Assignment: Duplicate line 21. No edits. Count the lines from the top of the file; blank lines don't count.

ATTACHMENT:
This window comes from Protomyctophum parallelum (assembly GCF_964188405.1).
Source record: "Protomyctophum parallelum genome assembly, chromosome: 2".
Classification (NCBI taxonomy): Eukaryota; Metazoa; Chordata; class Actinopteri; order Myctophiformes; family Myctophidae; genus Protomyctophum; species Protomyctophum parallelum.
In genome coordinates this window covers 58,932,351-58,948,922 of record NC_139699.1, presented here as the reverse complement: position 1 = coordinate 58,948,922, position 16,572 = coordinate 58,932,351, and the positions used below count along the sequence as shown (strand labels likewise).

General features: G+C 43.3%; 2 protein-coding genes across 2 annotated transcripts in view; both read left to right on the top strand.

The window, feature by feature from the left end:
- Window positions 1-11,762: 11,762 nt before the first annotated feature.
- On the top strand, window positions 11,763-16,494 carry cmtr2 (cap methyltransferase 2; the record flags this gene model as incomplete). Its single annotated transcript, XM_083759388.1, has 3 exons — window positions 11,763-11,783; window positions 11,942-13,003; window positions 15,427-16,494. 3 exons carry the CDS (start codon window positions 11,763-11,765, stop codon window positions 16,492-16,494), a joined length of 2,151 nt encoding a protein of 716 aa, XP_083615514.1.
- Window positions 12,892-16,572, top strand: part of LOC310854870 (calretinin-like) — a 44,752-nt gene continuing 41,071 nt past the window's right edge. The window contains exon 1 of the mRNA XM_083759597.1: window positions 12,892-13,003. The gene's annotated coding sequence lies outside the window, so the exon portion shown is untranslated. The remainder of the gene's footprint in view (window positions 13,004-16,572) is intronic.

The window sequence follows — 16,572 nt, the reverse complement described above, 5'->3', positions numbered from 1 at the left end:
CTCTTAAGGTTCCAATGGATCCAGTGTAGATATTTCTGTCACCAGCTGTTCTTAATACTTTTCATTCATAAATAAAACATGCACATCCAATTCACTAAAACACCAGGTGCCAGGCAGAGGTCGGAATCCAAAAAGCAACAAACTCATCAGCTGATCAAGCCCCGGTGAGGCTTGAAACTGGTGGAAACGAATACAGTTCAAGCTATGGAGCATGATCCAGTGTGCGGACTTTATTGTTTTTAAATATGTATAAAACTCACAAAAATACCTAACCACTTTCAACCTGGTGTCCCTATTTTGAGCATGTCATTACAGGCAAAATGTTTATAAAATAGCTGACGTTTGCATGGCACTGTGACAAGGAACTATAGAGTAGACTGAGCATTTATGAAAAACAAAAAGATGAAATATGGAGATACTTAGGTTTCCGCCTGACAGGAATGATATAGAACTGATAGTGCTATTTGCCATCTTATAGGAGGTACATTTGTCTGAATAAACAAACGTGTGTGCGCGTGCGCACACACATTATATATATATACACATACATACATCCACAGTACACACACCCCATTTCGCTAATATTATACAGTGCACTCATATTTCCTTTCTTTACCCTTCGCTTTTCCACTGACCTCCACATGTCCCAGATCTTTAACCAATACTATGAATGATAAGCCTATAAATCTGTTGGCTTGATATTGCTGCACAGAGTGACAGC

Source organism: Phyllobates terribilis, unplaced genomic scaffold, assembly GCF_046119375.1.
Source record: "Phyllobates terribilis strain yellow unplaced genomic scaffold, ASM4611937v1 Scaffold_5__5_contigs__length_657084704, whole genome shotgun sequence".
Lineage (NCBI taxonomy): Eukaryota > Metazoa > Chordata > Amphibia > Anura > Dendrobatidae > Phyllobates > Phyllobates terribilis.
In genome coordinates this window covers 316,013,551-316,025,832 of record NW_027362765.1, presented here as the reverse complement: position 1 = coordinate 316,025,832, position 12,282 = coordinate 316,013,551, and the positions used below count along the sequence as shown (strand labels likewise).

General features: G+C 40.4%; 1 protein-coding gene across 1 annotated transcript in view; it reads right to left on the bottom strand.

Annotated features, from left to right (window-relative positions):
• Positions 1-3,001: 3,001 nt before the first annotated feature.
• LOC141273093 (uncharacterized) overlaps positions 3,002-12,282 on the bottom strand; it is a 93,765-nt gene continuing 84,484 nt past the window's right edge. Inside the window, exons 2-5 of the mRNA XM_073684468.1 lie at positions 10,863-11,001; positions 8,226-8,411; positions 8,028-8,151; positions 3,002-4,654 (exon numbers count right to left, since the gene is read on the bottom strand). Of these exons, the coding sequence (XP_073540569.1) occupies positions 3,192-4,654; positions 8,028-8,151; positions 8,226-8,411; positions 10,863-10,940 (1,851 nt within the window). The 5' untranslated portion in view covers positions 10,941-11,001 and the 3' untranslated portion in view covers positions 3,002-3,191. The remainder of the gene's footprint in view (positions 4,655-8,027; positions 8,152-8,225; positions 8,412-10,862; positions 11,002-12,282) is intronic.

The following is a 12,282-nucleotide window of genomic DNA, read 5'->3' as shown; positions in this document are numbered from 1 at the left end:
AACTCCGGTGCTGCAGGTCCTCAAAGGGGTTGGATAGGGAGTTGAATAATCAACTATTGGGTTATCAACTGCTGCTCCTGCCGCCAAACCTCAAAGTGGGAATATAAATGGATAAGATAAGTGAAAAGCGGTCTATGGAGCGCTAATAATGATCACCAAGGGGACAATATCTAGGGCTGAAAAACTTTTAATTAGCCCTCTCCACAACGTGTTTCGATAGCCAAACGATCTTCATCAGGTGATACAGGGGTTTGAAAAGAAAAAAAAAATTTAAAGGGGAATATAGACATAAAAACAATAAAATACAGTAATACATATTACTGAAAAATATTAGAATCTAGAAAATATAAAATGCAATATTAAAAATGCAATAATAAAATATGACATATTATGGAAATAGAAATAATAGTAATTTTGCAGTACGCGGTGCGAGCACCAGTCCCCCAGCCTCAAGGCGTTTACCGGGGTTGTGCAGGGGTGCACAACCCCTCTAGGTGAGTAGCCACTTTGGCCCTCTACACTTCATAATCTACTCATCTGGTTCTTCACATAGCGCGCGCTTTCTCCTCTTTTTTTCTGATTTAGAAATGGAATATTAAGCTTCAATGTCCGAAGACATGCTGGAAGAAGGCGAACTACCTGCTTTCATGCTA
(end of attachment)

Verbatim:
AACTCCGGTGCTGCAGGTCCTCAAAGGGGTTGGATAGGGAGTTGAATAATCAACTATTGGGTTATCAACTGCTGCTCCTGCCGCCAAACCTCAAAGTGGGAATATAAATGGATAAGATAAGTGAAAAGCGGTCTATGGAGCGCTAATAATGATCACCAAGGGGACAATATCTAGGGCTGAAAAACTTTTAATTAGCCCTCTCCACAACGTGTTTCGATAGCCAAACGATCTTCATCAGGTGATACAGGGGTTTGAAAAGAAAAAAAAAATTTAAAGGGGAATATAGACATAAAAACAATAAAATACAGTAATACATATTACTGAAAAATATTAGAATCTAGAAAATATAAAATGCAATATTAAAAATGCAATAATAAAATATGACATATTATGGAAATAGAAATAATAGTAATTTTGCAGTACGCGGTGCGAGCACCAGTCCCCCAGCCTCAAGGCGTTTACCGGGGTTGTGCAGGGGTGCACAACCCCTCTAGGTGAGTAGCCACTTTGGCCCTCTACACTTCATAATCTACTCATCTGGTTCTTCACATAGCGCGCGCTTTCTCCTCTTTTTTTCTGATTTAGAAATGGAATATTAAGCTTCAATGTCCGAAGACATGCTGGAAGAAGGCGAACTACCTGCTTTCATGCTA